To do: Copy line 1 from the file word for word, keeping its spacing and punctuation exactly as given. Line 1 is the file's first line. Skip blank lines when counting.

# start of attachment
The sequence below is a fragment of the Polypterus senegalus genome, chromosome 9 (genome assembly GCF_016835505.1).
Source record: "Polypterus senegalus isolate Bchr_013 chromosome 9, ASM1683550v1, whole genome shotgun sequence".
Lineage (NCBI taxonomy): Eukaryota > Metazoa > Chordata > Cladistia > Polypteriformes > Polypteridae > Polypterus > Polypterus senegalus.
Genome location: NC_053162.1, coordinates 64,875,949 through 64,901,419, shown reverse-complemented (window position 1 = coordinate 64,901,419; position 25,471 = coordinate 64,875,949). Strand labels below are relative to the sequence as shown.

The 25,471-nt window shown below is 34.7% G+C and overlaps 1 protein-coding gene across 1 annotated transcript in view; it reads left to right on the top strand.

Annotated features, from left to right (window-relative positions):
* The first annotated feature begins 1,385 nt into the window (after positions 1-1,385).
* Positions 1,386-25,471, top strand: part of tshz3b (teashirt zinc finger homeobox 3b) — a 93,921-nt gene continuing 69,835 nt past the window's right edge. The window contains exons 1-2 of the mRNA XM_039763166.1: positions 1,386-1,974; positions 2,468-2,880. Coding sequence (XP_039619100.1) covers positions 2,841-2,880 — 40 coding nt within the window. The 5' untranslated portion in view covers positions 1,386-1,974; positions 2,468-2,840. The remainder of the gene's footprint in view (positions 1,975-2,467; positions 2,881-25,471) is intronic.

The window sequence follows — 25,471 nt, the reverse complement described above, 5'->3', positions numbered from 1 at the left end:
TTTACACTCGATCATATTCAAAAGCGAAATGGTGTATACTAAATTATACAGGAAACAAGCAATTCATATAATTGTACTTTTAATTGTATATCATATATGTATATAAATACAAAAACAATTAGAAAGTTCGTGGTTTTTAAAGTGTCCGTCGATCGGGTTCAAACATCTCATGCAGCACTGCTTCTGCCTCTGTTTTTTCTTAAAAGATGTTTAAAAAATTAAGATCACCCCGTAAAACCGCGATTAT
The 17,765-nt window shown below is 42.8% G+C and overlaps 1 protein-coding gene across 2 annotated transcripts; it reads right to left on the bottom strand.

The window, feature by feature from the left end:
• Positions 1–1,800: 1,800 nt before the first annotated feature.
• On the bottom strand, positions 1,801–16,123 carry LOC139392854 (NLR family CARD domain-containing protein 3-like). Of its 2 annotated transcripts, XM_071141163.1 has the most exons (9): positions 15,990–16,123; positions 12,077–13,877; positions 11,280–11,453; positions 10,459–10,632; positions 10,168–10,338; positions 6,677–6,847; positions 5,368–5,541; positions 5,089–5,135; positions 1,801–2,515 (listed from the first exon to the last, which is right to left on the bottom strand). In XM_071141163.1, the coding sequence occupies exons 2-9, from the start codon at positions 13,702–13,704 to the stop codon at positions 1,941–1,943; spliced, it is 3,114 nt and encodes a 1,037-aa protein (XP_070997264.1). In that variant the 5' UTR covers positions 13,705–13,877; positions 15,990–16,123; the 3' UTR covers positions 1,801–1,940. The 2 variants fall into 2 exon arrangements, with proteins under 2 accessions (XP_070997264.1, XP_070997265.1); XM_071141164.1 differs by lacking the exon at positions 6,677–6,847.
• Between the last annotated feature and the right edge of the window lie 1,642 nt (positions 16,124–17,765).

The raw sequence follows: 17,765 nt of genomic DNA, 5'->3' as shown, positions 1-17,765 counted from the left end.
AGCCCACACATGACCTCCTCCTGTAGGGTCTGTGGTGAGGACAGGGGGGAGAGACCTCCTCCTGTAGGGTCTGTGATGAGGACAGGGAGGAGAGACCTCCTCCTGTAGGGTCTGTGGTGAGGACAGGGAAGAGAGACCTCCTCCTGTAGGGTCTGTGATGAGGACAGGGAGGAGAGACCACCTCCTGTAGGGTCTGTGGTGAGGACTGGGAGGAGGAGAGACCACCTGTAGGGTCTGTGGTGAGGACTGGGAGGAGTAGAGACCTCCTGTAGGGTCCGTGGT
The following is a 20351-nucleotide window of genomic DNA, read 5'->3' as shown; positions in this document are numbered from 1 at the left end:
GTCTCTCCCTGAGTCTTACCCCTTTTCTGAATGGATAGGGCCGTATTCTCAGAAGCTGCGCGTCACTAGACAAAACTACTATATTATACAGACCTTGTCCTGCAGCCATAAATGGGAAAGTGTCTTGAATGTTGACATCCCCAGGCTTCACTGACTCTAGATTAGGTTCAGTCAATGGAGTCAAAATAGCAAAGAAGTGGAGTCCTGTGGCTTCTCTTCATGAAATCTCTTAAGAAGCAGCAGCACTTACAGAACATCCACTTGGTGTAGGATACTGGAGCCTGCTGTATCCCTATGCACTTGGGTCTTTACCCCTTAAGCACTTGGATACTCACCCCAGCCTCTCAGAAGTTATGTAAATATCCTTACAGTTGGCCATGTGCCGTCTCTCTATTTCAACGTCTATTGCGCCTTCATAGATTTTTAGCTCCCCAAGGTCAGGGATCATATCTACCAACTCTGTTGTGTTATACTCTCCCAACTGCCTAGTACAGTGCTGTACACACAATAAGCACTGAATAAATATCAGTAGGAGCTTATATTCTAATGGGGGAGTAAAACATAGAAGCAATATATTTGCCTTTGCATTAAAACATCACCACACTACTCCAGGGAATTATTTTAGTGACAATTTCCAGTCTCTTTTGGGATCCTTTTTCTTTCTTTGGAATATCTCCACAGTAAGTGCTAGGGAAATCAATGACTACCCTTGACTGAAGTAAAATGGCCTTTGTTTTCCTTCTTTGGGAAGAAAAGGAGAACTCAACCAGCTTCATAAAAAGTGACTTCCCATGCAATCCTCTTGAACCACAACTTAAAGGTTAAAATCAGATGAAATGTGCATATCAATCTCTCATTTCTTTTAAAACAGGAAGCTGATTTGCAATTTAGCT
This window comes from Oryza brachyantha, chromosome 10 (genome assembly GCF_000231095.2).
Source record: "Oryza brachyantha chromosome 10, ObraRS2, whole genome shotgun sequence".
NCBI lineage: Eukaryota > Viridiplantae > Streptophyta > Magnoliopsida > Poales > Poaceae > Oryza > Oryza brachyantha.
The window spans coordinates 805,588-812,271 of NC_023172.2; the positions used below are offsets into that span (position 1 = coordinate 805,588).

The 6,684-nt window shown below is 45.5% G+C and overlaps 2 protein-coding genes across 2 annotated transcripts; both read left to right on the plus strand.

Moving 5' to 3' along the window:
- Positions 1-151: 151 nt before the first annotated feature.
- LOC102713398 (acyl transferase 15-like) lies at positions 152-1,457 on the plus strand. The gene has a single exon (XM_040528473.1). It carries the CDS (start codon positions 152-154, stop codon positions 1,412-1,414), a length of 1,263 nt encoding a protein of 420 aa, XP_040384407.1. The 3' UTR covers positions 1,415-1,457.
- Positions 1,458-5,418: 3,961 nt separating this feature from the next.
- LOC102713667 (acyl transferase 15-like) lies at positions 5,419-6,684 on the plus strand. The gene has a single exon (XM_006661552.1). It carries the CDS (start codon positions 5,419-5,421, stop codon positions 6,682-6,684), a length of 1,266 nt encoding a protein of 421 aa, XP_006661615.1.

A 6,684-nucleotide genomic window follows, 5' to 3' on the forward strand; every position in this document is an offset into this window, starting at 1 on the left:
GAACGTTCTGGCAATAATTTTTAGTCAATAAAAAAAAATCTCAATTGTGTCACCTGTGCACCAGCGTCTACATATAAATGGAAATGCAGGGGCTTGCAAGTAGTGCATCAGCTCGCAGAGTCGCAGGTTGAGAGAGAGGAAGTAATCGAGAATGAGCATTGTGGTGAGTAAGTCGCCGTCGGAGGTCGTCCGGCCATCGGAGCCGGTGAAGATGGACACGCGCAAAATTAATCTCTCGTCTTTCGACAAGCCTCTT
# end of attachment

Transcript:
The sequence below is a fragment of the Polypterus senegalus genome, chromosome 9 (genome assembly GCF_016835505.1).